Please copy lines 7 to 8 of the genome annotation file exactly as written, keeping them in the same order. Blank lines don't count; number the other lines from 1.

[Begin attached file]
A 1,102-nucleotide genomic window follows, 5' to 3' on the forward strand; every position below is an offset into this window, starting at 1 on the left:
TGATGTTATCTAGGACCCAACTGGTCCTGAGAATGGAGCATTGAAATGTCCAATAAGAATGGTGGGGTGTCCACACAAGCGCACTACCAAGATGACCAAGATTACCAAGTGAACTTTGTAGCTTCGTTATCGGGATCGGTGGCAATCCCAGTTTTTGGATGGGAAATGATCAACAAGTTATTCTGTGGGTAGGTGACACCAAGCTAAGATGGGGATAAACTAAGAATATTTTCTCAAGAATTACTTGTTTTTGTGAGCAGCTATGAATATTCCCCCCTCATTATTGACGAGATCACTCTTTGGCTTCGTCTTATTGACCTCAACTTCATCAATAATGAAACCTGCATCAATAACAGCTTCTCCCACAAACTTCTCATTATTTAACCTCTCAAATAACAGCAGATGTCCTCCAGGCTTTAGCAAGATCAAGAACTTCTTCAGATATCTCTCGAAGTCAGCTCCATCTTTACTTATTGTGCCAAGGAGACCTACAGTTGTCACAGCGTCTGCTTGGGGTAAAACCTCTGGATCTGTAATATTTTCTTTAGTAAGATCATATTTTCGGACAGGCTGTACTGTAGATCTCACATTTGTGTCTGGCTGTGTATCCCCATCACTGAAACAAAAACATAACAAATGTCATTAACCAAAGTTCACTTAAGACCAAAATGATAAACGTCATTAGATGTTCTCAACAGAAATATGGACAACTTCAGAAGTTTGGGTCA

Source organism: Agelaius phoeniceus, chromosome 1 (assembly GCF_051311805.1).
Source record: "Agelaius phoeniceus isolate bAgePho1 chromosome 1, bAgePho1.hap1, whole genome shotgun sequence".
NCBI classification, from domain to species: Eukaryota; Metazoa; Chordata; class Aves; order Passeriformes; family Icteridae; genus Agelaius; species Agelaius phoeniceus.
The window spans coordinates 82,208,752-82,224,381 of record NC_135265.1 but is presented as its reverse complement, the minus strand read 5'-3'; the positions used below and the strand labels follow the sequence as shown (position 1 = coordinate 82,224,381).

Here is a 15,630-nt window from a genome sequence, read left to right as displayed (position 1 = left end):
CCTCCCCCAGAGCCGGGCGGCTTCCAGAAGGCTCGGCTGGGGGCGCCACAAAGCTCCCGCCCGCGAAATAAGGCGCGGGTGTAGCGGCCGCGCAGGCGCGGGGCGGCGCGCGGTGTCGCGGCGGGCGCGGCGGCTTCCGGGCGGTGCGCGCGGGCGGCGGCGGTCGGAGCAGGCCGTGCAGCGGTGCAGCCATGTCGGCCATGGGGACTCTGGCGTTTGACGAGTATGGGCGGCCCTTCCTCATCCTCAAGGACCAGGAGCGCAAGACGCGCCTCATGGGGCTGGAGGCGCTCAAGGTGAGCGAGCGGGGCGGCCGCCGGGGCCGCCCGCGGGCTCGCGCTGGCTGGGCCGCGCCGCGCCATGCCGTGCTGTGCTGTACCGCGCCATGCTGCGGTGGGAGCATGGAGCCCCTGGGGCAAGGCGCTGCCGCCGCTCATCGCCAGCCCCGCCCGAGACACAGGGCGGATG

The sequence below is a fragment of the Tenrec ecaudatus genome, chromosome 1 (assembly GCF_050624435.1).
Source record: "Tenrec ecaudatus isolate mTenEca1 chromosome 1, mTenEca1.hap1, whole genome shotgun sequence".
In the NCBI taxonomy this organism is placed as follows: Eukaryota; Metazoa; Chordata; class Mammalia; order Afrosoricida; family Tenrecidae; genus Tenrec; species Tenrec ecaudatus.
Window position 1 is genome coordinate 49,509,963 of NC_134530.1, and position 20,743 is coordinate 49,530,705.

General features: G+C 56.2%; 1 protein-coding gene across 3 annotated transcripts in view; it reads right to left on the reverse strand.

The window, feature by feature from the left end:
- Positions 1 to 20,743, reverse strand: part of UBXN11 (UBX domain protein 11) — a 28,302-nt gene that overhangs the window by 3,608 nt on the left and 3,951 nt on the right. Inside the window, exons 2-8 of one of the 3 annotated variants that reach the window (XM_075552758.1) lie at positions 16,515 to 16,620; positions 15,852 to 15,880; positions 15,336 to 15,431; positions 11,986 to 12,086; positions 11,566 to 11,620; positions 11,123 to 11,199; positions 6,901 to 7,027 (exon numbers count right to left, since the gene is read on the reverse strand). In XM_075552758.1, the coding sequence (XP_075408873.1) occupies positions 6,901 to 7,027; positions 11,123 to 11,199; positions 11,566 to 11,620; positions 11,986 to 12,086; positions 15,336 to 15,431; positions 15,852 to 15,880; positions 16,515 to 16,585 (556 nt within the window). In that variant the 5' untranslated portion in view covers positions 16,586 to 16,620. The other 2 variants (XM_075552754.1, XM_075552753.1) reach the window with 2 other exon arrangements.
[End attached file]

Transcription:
Here is a 15,630-nt window from a genome sequence, read left to right as displayed (position 1 = left end):
CCTCCCCCAGAGCCGGGCGGCTTCCAGAAGGCTCGGCTGGGGGCGCCACAAAGCTCCCGCCCGCGAAATAAGGCGCGGGTGTAGCGGCCGCGCAGGCGCGGGGCGGCGCGCGGTGTCGCGGCGGGCGCGGCGGCTTCCGGGCGGTGCGCGCGGGCGGCGGCGGTCGGAGCAGGCCGTGCAGCGGTGCAGCCATGTCGGCCATGGGGACTCTGGCGTTTGACGAGTATGGGCGGCCCTTCCTCATCCTCAAGGACCAGGAGCGCAAGACGCGCCTCATGGGGCTGGAGGCGCTCAAGGTGAGCGAGCGGGGCGGCCGCCGGGGCCGCCCGCGGGCTCGCGCTGGCTGGGCCGCGCCGCGCCATGCCGTGCTGTGCTGTACCGCGCCATGCTGCGGTGGGAGCATGGAGCCCCTGGGGCAAGGCGCTGCCGCCGCTCATCGCCAGCCCCGCCCGAGACACAGGGCGGATG